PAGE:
The Struggle to Bring Organic Standards to the Fishing Industry
With the organic meat and produce sector fattening into a $17 billion cash cow and expanding into retail giants like Wal-Mart, it’s no wonder that the fishing industry feels left out. Aquatic animals were excluded from organics when U.S. Department of Agriculture (USDA) standards were set in 2002.
The National Organics Standard Board (NOSB)—the panel responsible for creating organic guidelines—decided this past March to defer recommendations on the use of fish meal, fish oil, and open net-cages, delaying aquatic certification until a future meeting. Fish producers eager to take ad-vantage of the higher price tags the label typically fetches have been frustrated by the delay.
"This is a lost opportunity," says Anthony Sims, president of Kona Blue Water Farms—a Hawaii-based company that raises Kona Kampachi fish using self-described sustainable techniques. "This decision means that fish farmers will not yet have the prospect of an organic premium as an incentive to improve their farming methods."
The problem facing organic hopefuls and the NOSB has been how to control and standardize what fish come in contact with in the water and in their food supply. It’s especially troubling for wild-caught fish, since fishing companies can’t demonstrate the purity of their catch.
Even the diets of farmed fish are difficult to control. While herbivores such as catfish and tilapia respond well to closed ponds and plant-based organic feed, carnivores like salmon aren’t so easy to manage.
Conventional salmon farms rely on fish meal and oil made from wild-caught seafood for feed ingredients—an inefficient process that some estimate requires three pounds of wild-caught fish to make one pound of farmed. On average, 70 percent of the salmon’s diet comes from seafood sourced from over-fished waters. Some in the industry are lobbying to allow future organic fish farmers to use the scraps from sustainably caught wild fish meant for human consumption as a feedstock. Caps would also limit the percentage of scrap-derived meal and oil used in salmon feed at 12 percent for each.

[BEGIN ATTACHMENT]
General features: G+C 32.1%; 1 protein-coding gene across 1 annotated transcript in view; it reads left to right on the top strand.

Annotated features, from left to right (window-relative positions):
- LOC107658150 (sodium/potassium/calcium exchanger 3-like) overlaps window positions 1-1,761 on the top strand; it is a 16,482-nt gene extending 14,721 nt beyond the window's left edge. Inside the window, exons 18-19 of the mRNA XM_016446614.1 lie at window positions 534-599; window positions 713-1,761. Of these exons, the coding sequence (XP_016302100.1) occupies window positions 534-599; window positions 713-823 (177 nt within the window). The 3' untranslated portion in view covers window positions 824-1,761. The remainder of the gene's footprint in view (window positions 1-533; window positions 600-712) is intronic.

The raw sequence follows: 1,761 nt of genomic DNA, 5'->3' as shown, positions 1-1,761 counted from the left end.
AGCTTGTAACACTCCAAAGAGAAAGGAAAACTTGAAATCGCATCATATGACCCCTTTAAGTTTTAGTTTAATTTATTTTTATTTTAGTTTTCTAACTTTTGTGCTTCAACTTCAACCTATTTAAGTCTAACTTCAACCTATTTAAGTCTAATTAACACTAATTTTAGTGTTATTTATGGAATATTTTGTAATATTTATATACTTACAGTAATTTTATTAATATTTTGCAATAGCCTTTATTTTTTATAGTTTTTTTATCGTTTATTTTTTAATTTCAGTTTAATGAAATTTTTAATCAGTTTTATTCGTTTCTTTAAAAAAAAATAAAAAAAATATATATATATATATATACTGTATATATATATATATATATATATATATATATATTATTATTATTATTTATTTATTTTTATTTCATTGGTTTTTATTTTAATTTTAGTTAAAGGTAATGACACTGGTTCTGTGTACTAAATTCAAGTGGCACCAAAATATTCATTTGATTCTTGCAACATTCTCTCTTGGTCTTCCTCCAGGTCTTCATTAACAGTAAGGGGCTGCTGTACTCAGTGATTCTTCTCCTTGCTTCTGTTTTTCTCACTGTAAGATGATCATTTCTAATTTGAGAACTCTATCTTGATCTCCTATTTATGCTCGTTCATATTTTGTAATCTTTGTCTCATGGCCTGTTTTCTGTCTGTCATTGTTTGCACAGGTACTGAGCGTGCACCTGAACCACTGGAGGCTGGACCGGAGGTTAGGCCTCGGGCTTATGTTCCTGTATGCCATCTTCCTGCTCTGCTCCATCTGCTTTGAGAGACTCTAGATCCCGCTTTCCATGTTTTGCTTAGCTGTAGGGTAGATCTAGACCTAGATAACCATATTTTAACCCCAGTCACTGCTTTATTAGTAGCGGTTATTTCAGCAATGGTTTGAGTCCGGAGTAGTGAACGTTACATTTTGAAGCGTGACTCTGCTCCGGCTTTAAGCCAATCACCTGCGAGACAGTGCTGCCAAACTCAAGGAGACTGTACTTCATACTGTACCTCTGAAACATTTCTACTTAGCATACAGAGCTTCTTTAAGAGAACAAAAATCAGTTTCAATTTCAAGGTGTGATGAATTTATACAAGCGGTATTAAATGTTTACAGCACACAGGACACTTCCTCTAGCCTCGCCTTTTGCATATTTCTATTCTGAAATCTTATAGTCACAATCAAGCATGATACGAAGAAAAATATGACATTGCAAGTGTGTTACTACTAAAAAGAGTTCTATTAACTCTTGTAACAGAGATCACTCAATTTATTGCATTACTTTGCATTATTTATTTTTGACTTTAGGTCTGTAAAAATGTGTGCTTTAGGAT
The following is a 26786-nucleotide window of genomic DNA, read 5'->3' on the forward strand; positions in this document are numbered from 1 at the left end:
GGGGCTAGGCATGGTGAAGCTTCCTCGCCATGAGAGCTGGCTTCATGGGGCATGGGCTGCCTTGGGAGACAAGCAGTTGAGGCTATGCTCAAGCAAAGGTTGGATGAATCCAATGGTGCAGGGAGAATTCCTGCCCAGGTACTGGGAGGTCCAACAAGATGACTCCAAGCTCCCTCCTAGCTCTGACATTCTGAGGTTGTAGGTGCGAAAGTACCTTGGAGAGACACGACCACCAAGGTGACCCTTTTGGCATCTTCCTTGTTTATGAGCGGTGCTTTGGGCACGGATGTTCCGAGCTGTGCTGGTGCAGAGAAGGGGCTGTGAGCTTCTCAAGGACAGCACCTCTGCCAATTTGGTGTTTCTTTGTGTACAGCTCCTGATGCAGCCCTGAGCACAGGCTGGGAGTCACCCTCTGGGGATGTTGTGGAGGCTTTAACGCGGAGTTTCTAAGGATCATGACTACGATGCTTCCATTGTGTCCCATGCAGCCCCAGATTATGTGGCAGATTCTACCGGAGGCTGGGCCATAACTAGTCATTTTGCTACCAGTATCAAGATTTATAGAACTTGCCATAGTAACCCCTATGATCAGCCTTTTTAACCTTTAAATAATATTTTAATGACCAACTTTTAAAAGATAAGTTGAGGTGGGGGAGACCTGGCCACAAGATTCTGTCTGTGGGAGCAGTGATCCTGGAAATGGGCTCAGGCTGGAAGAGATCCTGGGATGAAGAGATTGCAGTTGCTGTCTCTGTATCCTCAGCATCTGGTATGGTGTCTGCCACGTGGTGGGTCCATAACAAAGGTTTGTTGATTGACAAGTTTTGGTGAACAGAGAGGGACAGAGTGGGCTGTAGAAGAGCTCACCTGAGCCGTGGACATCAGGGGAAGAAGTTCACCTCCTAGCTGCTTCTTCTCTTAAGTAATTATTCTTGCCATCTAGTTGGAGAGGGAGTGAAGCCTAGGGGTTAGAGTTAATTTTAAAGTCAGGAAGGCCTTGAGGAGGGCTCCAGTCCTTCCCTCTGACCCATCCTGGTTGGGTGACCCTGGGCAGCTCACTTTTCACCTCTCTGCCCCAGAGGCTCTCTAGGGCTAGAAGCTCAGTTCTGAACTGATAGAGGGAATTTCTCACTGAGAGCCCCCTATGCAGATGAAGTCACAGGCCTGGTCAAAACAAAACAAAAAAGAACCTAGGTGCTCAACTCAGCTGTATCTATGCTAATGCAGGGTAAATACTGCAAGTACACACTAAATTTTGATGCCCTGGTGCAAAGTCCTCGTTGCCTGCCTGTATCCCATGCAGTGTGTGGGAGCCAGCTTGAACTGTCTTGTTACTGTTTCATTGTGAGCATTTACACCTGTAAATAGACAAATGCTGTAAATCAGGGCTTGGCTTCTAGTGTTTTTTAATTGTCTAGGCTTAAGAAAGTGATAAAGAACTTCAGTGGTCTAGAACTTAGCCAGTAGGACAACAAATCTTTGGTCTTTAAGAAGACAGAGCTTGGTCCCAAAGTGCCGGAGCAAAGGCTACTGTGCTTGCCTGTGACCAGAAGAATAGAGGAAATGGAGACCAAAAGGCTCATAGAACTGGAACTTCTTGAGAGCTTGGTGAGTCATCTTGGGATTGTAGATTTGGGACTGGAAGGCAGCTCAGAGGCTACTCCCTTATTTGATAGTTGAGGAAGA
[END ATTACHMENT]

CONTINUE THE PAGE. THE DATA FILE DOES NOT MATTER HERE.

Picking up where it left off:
Critics at California’s Monterey Bay Aquarium have protested using fish meal or oil from non-certified fish, arguing that to feed non-organic food to certified livestock would cheapen existing organic principles. "It’s unclear if the use of open-net pens and the use of fish meal and fish oil are compatible with those principles," says Corey Peet, research analyst for the aquarium. "It’s critical that the aquaculture industry adapt to the organic principles and not the other way around."
Open net-cages are also at issue. Opponents argue that the nets, which trap thousands of fish and hold them stationary along coastlines, would also compromise organic principles, since they cannot control effluents in ocean waters. And net-cages have other environmental consequences.
Dom Repta, spokesperson for the Coastal Alliance for Aquaculture Reform, cites British Columbia studies that show net-cage technology allows untreated waste release, transferring of sea lice to wild salmon and the escape of farmed fish—a potential threat to the genetics and territorial claims of native salmon species. Marine predators such as seals and sea lions also become trapped and die in the nets. "Open net-cages just don’t fit under the organic umbrella," says Repta.
Most anti-net lobby groups have pushed for closed-containment units on farms—large tanks that keep fish separate from natural waterways. "They have to develop a model that is both commercially and environmentally viable," says Richard Martin, chair of the National Fisheries Institute’s Organic Seafood Committee. Some experts wonder if organic certification should be the industry’s goal at all. Jason Clay of the World Wildlife Fund (WWF) favors performance goals for aquaculture over the prescribed practices of organics. "What we want producers to do is to actually achieve a result on the ground," says Clay. "And we don’t necessarily care how they do it."